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Although his brightly colored paintings are better known, The Bright Cloud (c.1833, 23x31cm) is a fine example of the many monochrome (sepia ink) drawings that Palmer also completed in the years 1826-33. These paintings focus on the technical problem of composing in lights and darks, which Palmer apparently discovered in his study of Blake's etchings and woodcuts. The whole composition is built from rounded, convex forms, from the billowing clouds to the crowned trees and sloping hillside down to the curving backs of the reclining shepherd and his flock of sheep. Yet a tension of contrasts lies just below the surface. The bent, slender tree, the gusty texture of the sky and the piling up of enormous clouds suggest a strong wind in the air, though the flock and peasants rest peacefully; the clouds are brightly lit, although the flock and forest lie in oblique shadows. These subtle contradictions create an uncanny sense of mystery, even though peace emanates from the landscape. Not until Charles Burchfield do we encounter a major artist whose vision combines naturalism and mystery with a similar effect.

In 1832, what Palmer called his "primitive and infantine feeling" for landscape began to fade, and he moved back to London a few years later, working with Linnell. He married Linnell's daughter in 1837 and spent two years in Italy on an extended working honeymoon. The honeymoon served to distance the couple from the overbearing and quarrelsome Linnell, and also to afford Palmer the opportunity to perfect a new style of painting, based on intense naturalism and careful rendering of detail. Accurate drawing became his preoccupation and goal. His View From the Villa d'Este at Tivoli (1839; 34x50cm), painted toward the end of this trip, shows the conventionality that results. His colors are now strongly skewed toward a secondary triad palette of mute oranges, violets and greens, a poeticized version of the subdued palettes common to the 18th century topographical tradition. And the drawing, handling of aerial perspective and picturesque grouping of trees and buildings are also imitative of the late topographical style. Although Palmer produced in this period several fine landscapes and pastoral scenes with a gentle sense of air and light, it is disconcerting to see how far he abandoned his uniquely lyrical early style for a vision not significantly different from the many 19th century "late topographers." (Burchfield's midlife swerve into "regionalist" painting is again a parallel with Palmer.)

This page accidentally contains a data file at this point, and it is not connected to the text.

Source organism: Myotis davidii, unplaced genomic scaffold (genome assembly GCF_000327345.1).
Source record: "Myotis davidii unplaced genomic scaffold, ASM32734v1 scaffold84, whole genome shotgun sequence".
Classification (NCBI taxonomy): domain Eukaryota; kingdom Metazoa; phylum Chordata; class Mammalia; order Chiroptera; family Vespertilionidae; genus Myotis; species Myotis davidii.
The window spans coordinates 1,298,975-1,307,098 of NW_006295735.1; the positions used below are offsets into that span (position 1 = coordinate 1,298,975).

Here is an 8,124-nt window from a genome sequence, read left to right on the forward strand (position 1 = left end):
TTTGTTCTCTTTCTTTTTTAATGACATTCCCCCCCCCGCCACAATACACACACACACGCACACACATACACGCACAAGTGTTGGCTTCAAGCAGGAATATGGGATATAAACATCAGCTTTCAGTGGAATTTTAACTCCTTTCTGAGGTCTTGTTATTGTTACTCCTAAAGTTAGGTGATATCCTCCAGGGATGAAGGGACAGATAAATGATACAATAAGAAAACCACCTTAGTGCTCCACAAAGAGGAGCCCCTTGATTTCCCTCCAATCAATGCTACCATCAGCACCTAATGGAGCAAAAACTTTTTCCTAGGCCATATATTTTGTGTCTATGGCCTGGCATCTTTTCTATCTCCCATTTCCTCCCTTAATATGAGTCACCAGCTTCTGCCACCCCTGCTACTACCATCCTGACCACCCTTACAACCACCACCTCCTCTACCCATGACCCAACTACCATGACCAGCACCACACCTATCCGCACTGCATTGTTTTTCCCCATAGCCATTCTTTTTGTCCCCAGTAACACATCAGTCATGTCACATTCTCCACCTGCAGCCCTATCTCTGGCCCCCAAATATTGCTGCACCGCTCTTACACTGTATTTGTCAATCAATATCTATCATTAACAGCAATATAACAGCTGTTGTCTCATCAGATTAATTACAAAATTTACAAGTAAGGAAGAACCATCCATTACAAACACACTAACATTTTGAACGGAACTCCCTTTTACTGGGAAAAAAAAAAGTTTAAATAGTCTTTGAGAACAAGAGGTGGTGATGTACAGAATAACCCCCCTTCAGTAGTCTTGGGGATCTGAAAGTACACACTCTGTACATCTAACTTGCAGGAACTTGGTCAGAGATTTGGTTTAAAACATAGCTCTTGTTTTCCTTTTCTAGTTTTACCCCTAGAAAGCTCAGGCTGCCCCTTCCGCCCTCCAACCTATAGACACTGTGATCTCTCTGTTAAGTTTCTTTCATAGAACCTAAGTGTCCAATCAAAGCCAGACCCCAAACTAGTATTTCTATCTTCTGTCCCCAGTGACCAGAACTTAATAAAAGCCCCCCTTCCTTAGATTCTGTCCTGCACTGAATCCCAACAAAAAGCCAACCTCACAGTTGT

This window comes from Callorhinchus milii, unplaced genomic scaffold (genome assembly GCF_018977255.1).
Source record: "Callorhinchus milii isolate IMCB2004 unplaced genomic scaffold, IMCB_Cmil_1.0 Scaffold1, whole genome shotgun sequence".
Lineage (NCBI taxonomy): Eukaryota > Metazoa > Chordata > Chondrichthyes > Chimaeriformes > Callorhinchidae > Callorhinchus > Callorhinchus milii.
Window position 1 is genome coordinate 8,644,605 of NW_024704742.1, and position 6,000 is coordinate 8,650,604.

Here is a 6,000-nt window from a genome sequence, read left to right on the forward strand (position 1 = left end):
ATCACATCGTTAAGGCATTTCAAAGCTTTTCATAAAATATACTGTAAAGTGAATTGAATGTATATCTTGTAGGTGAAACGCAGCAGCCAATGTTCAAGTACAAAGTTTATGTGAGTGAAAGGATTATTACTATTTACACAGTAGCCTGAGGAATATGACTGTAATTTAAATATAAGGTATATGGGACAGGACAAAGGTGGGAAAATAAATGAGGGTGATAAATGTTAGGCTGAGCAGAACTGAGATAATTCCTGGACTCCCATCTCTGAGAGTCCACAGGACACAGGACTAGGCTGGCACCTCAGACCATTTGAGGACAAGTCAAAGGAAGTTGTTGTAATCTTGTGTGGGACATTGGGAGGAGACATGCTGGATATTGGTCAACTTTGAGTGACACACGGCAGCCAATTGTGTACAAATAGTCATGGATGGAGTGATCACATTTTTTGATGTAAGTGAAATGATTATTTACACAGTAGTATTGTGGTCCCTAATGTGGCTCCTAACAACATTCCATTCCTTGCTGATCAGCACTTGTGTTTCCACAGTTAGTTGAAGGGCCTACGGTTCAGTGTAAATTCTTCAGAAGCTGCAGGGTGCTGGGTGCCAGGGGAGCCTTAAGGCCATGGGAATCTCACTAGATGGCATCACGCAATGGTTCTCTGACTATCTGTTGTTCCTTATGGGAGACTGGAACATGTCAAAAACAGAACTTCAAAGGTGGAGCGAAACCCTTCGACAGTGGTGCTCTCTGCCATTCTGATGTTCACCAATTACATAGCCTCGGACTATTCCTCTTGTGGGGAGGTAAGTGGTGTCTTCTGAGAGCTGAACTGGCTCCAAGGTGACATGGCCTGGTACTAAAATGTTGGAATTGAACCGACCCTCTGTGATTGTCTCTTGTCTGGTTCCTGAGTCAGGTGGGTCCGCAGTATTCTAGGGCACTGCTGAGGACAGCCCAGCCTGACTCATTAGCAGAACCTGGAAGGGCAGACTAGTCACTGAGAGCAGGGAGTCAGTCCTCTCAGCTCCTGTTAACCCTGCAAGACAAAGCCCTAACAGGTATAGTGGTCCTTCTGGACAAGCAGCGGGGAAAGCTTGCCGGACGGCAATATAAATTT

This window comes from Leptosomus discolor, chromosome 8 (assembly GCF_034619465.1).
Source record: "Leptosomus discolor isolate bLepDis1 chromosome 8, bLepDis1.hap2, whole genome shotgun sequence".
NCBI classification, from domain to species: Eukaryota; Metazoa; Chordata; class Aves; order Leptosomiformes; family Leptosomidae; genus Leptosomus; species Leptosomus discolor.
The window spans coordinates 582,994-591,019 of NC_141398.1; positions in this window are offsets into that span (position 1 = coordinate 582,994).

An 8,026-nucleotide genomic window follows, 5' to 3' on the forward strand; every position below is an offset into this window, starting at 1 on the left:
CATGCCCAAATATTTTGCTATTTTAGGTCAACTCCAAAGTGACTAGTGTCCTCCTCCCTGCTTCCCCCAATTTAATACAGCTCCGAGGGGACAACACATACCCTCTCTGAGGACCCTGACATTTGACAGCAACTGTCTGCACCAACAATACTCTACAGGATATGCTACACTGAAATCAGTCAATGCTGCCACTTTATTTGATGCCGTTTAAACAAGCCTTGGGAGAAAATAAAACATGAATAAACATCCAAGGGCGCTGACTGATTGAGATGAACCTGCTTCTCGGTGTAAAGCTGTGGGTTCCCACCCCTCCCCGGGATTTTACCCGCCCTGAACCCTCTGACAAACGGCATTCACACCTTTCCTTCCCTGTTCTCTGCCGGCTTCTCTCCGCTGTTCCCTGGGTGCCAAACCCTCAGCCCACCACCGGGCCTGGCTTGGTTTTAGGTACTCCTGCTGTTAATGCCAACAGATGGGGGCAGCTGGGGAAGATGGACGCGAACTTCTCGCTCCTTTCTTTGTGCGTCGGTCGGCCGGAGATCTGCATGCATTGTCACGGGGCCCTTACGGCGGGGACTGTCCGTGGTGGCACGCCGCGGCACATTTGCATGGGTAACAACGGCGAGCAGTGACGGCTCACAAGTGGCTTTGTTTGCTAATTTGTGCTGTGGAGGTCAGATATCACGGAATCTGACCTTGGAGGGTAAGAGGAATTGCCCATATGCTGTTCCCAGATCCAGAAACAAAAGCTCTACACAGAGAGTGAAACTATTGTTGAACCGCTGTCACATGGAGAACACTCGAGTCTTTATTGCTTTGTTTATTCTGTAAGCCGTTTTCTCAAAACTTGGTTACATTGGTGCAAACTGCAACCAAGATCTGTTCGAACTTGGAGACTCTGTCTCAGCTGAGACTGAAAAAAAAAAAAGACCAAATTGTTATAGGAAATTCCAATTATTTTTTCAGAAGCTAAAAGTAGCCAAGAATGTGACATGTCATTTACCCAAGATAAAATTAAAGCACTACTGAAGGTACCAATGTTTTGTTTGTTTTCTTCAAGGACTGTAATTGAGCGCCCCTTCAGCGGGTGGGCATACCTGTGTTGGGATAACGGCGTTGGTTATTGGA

By the late 1850's, Palmer began to work back towards brilliant colors and his earlier heightened sense of poetry — partly under the influence of the bright colors used by Linnell, William Holman Hunt and others, and partly out of a desire to please the public and sell more paintings. Following the Pre-Raphaelite painters, his palette became more prismatic and saturated, the color intensity achieved by painting with bodycolor on paper prepared with pure Chinese white. But he also returned to the by now outmoded idealized landscapes in the style of Claude and Poussin. At first these works were greeted with hostility and incomprehension, but by the 1860's works such as Sunset (1861, 27x39cm) were being hailed as masterworks. A critic noted in 1877 that Palmer was the only successor to J.M.W. Turner in attempting "the higher poetical landscape" rather than "literal transcripts from nature." The vivid colors carried through the wispy clouds and across the grassy knoll where two shepherds sit lend the scene a preternatural beauty. With an eye to the literal observation of nature advocated by John Ruskin, Palmer wrote in 1875: "Geological drawing is not art drawing, though the later includes as much of it as may be wanted.... Claude and Poussin knew what to omit: they addressed not the perception chiefly, but the IMAGINATION, and here is the hinge and essence of the whole matter."

The two most current overviews of Palmer's works include Samuel Palmer, 1805-1881 by D.B. Brown et al. (National Gallery of Scotland, 1982) and the recently reprinted Samuel Palmer and 'The Ancients' by Raymond Lister (Cambridge University Press, 1984). As always, there is a very useful overview in Martin Hardie's Water-Colour Painting in Britain: II. The Romantic Period (Batsford, 1968), now out of print.